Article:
Vail Relationships column: Does he want me or just my body?
Dear Neil: I’m in a nine-year relationship with a man who has been emotionally unavailable. Our typical pattern consists of him coming over to my house, we have sex and then he leaves right after. I have called him periodically and he is always busy: in a meeting, going to the airport or doing errands. He started calling at the last minute to come over. So I cleaned my house, showered, put on makeup — and he then called saying he was too tired. This has happened more than once.
We do not go out, and he does not spend money on me. He just wants sex and then he’s gone for long periods of time. Eventually, I told him to not call me anymore, but then he started calling me “sweetie.” Last December, he stopped calling me altogether for seven months, until he showed up with a bottle of wine and wanted to talk. He said, “you have not seen the real me.” He’s right. I have never gone to his home, I’m not sure what he does for a living and I don’t know much more about him than when we first met nine years ago. He has started opening up to me and wants me to give him another chance. Should I? I want a real relationship.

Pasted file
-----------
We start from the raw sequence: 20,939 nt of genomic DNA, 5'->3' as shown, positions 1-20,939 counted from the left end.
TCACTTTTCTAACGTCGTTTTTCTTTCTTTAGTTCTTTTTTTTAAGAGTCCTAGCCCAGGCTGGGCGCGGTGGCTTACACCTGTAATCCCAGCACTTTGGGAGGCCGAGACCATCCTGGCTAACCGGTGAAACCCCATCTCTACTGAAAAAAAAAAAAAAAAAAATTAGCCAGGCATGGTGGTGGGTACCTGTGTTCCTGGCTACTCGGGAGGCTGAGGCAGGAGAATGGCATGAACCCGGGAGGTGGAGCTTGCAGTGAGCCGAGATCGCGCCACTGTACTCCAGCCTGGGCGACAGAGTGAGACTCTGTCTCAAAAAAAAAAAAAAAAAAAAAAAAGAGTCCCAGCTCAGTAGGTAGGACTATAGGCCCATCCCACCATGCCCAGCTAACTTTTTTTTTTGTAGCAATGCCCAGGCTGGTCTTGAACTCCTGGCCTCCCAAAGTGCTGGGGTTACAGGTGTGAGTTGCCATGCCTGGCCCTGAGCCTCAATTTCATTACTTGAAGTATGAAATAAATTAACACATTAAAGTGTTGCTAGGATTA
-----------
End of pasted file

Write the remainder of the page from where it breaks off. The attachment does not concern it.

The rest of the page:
Jilted for Nine Years in Minneapolis
Dear Jilted: You are not the only woman who has confused having sex with having a relationship. But as you and (no doubt) everyone else learns, sex is not the same as love, it doesn’t mean someone likes you or wants to build a life with you, and it is not the same as being in a committed, caring, monogamous relationship.
Of course, anyone can change his mind and choose to become open and vulnerable to someone he has not been vulnerable with in the past, but based on your description, I wouldn’t bet the farm on it. Plain and simple, the man you’ve described views you as his booty call — and little else. He has either been in another relationship or has been spectacularly disinterested in knowing you and in being known by you, which is the basis of being in a “real relationship.”
Nothing in your story convinces me that he will become emotionally available to you or that you will ever get his heart offered to you.
But where are you in this story? What has allowed you to settle for so little from a man this long, getting so little in return? If you want a relationship, then perhaps it is time for you to go out there and look for an emotionally available man. Someone who wants a real relationship with you, someone who wants to spend his time with you, someone who wants to wine, dine, romance you, treat you special and please you — and someone who has something to offer other than crumbs.
Neil Rosenthal is a licensed marriage and family therapist in Westminster and Boulder. He is the author of the best-selling book “Love, Sex and Staying Warm: Creating a Vital Relationship.” Contact him at 303-758-8777, or visit neilrosenthal.com.
Whistle Pig Vail at the Gerald R. Ford Amphitheater and Vilar Center’s summer series in Beaver Creek bringing in some high-end talent.